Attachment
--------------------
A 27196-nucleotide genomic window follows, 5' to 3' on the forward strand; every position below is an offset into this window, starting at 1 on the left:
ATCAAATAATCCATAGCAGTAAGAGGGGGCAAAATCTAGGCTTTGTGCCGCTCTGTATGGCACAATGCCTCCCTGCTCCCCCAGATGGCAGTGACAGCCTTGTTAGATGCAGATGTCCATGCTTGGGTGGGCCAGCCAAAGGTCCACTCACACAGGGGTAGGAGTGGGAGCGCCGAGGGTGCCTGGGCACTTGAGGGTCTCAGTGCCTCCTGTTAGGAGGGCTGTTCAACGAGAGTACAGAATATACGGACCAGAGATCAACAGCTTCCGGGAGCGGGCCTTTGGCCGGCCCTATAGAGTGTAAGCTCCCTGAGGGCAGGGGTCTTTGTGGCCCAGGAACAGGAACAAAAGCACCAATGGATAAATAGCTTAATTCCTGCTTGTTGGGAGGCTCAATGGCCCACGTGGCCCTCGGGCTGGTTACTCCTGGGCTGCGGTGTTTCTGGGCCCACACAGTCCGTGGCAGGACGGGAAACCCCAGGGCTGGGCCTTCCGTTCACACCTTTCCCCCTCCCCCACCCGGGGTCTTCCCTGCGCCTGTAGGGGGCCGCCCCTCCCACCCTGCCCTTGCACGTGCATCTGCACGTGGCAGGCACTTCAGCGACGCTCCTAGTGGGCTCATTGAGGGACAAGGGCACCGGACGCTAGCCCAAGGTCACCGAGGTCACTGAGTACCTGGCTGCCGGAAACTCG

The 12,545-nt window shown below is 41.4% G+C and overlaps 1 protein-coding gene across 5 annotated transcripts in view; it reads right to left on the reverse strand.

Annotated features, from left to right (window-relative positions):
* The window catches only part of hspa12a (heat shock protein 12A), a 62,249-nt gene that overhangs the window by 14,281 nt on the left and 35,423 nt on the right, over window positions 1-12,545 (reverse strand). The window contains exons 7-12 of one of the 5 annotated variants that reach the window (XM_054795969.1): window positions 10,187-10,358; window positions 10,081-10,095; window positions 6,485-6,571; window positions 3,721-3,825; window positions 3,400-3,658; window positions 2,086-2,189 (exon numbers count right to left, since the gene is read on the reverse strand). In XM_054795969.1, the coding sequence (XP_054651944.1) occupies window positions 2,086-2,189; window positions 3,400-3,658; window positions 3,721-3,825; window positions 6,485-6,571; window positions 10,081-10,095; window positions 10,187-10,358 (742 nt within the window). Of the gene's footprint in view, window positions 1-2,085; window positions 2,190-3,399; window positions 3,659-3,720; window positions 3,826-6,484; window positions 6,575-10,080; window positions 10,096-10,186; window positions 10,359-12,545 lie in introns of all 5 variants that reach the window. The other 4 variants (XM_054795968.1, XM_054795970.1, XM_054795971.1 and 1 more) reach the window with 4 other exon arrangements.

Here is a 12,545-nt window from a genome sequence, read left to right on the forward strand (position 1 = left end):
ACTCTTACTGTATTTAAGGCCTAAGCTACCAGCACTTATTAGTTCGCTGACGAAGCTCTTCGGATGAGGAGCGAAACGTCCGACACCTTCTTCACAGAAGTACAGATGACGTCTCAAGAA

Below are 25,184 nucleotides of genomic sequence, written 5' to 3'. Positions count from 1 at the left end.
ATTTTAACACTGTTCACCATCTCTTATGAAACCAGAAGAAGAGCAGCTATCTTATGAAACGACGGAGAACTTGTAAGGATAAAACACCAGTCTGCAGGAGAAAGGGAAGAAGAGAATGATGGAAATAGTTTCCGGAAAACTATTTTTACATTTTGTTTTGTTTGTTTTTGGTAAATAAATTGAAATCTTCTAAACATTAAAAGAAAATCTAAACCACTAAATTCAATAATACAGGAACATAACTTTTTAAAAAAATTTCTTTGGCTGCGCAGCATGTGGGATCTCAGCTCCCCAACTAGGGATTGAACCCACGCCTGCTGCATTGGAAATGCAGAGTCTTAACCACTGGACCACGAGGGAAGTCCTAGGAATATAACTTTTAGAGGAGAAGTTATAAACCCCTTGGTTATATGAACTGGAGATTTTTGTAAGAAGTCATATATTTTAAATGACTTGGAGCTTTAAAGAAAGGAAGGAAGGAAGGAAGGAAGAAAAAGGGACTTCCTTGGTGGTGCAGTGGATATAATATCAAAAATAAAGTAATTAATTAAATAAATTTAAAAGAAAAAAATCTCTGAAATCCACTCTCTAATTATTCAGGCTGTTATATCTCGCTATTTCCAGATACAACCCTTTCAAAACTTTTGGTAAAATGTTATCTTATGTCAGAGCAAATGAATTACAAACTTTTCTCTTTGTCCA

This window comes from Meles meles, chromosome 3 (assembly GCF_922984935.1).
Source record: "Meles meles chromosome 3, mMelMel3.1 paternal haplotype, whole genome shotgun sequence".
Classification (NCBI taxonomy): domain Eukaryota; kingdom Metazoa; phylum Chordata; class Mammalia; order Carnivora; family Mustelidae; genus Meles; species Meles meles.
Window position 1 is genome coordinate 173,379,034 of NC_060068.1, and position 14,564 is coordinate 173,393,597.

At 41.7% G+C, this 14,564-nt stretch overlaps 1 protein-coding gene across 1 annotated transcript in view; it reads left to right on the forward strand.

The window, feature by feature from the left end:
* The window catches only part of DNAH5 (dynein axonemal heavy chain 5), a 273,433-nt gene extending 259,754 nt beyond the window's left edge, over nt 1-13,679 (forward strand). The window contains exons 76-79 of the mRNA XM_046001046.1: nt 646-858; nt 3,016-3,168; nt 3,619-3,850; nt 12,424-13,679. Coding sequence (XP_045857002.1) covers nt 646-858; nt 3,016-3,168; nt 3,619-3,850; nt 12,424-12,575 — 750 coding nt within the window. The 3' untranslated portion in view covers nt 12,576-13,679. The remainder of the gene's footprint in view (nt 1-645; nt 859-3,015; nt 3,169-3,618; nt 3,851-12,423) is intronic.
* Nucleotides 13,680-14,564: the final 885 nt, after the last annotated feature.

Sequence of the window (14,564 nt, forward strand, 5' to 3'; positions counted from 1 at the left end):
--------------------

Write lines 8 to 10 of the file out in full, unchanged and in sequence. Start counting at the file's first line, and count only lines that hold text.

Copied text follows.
Below are 25,184 nucleotides of genomic sequence, written 5' to 3'. Positions count from 1 at the left end.
ATTTTAACACTGTTCACCATCTCTTATGAAACCAGAAGAAGAGCAGCTATCTTATGAAACGACGGAGAACTTGTAAGGATAAAACACCAGTCTGCAGGAGAAAGGGAAGAAGAGAATGATGGAAATAGTTTCCGGAAAACTATTTTTACATTTTGTTTTGTTTGTTTTTGGTAAATAAATTGAAATCTTCTAAACATTAAAAGAAAATCTAAACCACTAAATTCAATAATACAGGAACATAACTTTTTAAAAAAATTTCTTTGGCTGCGCAGCATGTGGGATCTCAGCTCCCCAACTAGGGATTGAACCCACGCCTGCTGCATTGGAAATGCAGAGTCTTAACCACTGGACCACGAGGGAAGTCCTAGGAATATAACTTTTAGAGGAGAAGTTATAAACCCCTTGGTTATATGAACTGGAGATTTTTGTAAGAAGTCATATATTTTAAATGACTTGGAGCTTTAAAGAAAGGAAGGAAGGAAGGAAGGAAGAAAAAGGGACTTCCTTGGTGGTGCAGTGGATATAATATCAAAAATAAAGTAATTAATTAAATAAATTTAAAAGAAAAAAATCTCTGAAATCCACTCTCTAATTATTCAGGCTGTTATATCTCGCTATTTCCAGATACAACCCTTTCAAAACTTTTGGTAAAATGTTATCTTATGTCAGAGCAAATGAATTACAAACTTTTCTCTTTGTCCA

This window comes from Meles meles, chromosome 3 (assembly GCF_922984935.1).